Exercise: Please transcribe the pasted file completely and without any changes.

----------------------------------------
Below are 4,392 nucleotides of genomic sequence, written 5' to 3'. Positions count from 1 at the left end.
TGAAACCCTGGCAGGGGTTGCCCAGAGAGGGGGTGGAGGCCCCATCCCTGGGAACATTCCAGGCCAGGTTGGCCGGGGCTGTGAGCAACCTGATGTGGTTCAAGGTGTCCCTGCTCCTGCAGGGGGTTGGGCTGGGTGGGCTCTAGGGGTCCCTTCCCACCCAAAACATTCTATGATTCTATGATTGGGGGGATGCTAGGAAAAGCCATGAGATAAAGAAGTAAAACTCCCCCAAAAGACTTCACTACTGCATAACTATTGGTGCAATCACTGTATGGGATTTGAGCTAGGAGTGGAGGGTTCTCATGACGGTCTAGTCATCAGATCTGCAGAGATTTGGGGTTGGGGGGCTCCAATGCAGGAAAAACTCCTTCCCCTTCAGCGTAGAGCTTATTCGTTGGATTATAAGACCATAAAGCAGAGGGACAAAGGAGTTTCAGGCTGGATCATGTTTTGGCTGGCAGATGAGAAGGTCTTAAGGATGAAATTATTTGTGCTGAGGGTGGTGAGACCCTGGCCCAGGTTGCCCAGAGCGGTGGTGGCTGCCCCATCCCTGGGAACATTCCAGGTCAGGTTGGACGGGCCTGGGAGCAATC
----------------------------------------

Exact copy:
Below are 4,392 nucleotides of genomic sequence, written 5' to 3'. Positions count from 1 at the left end.
TGAAACCCTGGCAGGGGTTGCCCAGAGAGGGGGTGGAGGCCCCATCCCTGGGAACATTCCAGGCCAGGTTGGCCGGGGCTGTGAGCAACCTGATGTGGTTCAAGGTGTCCCTGCTCCTGCAGGGGGTTGGGCTGGGTGGGCTCTAGGGGTCCCTTCCCACCCAAAACATTCTATGATTCTATGATTGGGGGGATGCTAGGAAAAGCCATGAGATAAAGAAGTAAAACTCCCCCAAAAGACTTCACTACTGCATAACTATTGGTGCAATCACTGTATGGGATTTGAGCTAGGAGTGGAGGGTTCTCATGACGGTCTAGTCATCAGATCTGCAGAGATTTGGGGTTGGGGGGCTCCAATGCAGGAAAAACTCCTTCCCCTTCAGCGTAGAGCTTATTCGTTGGATTATAAGACCATAAAGCAGAGGGACAAAGGAGTTTCAGGCTGGATCATGTTTTGGCTGGCAGATGAGAAGGTCTTAAGGATGAAATTATTTGTGCTGAGGGTGGTGAGACCCTGGCCCAGGTTGCCCAGAGCGGTGGTGGCTGCCCCATCCCTGGGAACATTCCAGGTCAGGTTGGACGGGCCTGGGAGCAATC